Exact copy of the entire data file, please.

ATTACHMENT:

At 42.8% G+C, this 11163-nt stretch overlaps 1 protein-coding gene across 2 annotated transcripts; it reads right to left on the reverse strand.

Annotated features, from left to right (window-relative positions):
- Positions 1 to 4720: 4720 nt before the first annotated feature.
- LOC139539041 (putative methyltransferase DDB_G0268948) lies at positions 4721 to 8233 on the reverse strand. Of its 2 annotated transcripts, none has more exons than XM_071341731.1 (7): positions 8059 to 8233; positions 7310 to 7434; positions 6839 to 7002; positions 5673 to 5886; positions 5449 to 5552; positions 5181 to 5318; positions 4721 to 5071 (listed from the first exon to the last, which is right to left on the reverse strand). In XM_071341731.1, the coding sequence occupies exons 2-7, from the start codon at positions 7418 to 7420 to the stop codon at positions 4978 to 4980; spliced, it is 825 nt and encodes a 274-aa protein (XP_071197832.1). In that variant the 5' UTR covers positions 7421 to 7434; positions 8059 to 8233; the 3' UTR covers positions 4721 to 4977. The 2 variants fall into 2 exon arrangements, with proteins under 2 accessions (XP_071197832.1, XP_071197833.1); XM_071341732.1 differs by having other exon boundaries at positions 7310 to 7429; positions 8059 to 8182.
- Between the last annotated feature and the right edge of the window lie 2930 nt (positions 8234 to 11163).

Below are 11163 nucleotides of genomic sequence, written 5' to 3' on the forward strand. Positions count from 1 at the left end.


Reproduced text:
At 42.8% G+C, this 11163-nt stretch overlaps 1 protein-coding gene across 2 annotated transcripts; it reads right to left on the reverse strand.

Annotated features, from left to right (window-relative positions):
- Positions 1 to 4720: 4720 nt before the first annotated feature.
- LOC139539041 (putative methyltransferase DDB_G0268948) lies at positions 4721 to 8233 on the reverse strand. Of its 2 annotated transcripts, none has more exons than XM_071341731.1 (7): positions 8059 to 8233; positions 7310 to 7434; positions 6839 to 7002; positions 5673 to 5886; positions 5449 to 5552; positions 5181 to 5318; positions 4721 to 5071 (listed from the first exon to the last, which is right to left on the reverse strand). In XM_071341731.1, the coding sequence occupies exons 2-7, from the start codon at positions 7418 to 7420 to the stop codon at positions 4978 to 4980; spliced, it is 825 nt and encodes a 274-aa protein (XP_071197832.1). In that variant the 5' UTR covers positions 7421 to 7434; positions 8059 to 8233; the 3' UTR covers positions 4721 to 4977. The 2 variants fall into 2 exon arrangements, with proteins under 2 accessions (XP_071197832.1, XP_071197833.1); XM_071341732.1 differs by having other exon boundaries at positions 7310 to 7429; positions 8059 to 8182.
- Between the last annotated feature and the right edge of the window lie 2930 nt (positions 8234 to 11163).

Below are 11163 nucleotides of genomic sequence, written 5' to 3' on the forward strand. Positions count from 1 at the left end.